Known for its steep runs, off-piste powder, and epic mountain scenery, Chamonix is a favourite of adventurous skiers the world over. Steeped in history, even before it hosted the 1924 Winter Olympics (the first ever!), the resort is one of the most popular in Europe. Here is our spotlight on Chamonix...
Chamonix is a large town that incorporates several smaller villages along a 12km-long glacial valley. The region has a prolific mountaineering history that it owes to its location at the base of Mont Blanc. The ski areas' range is exceptional, providing long runs below the tree line that offer plenty of good skiing in bad weather, as well as large glacier runs at higher altitude, though these are often at their best in April. The landscape offered by Chamonix is truly epic, and has plenty to offer skiers of all levels.
Chamonix has five main ski areas: La Flégère and Le Brévent (which are linked by lift), L'Aiguille du Midi (ungroomed terrain only), Grands Montets, and Le Tour. This provides some real variety, though it does mean that visitors need to plan their days skiing carefully, and many opt to hire a car during their stay.
'The Mont Blanc Unlimited pass' also includes the Les Houches, which sits 6km further down the valley from Chamonix, which is definitely worth a visit. In recent years the the valley's lift station and lift at Brevent has been completely updated with a new gondola, dramatically speeding up the journey time.
The resort's website notes that Chamonix boasts a total of 106 runs and 65 lifts, with 14% of its skiing suitable for beginners, 34% to intermediate level skiers, and 54% best suited to advanced or expert level skiers.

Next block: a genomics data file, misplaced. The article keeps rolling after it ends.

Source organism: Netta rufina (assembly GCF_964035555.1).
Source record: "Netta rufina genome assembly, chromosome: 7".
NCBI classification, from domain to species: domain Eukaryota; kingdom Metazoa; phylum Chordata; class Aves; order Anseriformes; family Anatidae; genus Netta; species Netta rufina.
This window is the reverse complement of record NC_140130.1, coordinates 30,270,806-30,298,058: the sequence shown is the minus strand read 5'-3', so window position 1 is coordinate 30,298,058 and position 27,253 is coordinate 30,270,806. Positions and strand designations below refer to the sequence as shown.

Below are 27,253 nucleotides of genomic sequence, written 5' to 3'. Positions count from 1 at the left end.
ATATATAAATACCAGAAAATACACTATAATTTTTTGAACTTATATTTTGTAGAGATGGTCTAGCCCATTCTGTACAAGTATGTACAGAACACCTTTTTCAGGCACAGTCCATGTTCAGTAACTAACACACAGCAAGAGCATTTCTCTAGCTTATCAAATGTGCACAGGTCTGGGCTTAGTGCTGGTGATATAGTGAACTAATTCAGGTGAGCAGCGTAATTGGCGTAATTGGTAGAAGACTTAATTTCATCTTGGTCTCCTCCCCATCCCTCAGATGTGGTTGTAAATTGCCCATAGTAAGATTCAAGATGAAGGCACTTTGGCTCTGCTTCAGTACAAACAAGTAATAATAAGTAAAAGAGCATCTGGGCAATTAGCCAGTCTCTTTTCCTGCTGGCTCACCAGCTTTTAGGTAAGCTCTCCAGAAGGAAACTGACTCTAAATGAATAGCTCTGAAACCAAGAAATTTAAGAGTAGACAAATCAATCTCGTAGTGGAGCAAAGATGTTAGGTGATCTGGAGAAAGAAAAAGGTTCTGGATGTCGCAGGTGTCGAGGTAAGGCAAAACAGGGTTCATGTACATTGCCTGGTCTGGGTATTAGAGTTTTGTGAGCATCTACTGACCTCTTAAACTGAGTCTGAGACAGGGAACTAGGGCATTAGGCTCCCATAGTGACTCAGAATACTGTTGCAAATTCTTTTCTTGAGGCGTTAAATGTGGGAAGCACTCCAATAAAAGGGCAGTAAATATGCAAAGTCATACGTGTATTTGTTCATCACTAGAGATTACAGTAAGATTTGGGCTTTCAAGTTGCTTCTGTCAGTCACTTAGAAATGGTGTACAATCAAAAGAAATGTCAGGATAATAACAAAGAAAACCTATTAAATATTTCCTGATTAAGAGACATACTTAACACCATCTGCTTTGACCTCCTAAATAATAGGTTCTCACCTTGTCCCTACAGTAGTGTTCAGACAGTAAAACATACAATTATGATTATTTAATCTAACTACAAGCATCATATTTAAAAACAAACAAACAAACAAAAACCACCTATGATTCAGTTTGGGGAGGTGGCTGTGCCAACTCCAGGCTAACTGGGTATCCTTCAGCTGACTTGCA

Chamonix is a big, but picturesque town that offers great skiing, nightlife and plenty of traditional charm. Though not exactly a quiet Alpine village, Chamonix’s setting beneath Mont Blanc's cliffs and the glaciers of the massif is truly fantastic. The town's older buildings have maintained their Victorian look and, with a traffic-free centre, Chamonix makes for a very pleasant stroll, with plenty of cafes, restaurants, galleries and shops to explore. As one of Europe's most popular ski resorts, there are plenty of accommodation options at all star ratings, but it can help to book early - as the resort's hotels do fill up in the heights of the ski season!
Chamonix is approximately 100km drive from Geneva airport, mostly by toll motorway, and around 900km drive from Calais via Reims, Troyes and Bourg en Bresse. Chains are not often needed for access to or getting around the valley, though they may be necessary for getting to Vallorcine or Verbier.
When visiting Chamonix, it is well worth riding the funicular railway to the Montenvers station, which sits on a ridge at 1913 metres. Here, there is a restaurant with terrace which is a great vantage point for taking in views of the peaks of Les Grands Jorasses and Les Drus, as well as the Mer de Glace. The historic Montevers Railway has been running since 1908 and remains an ever popular attraction.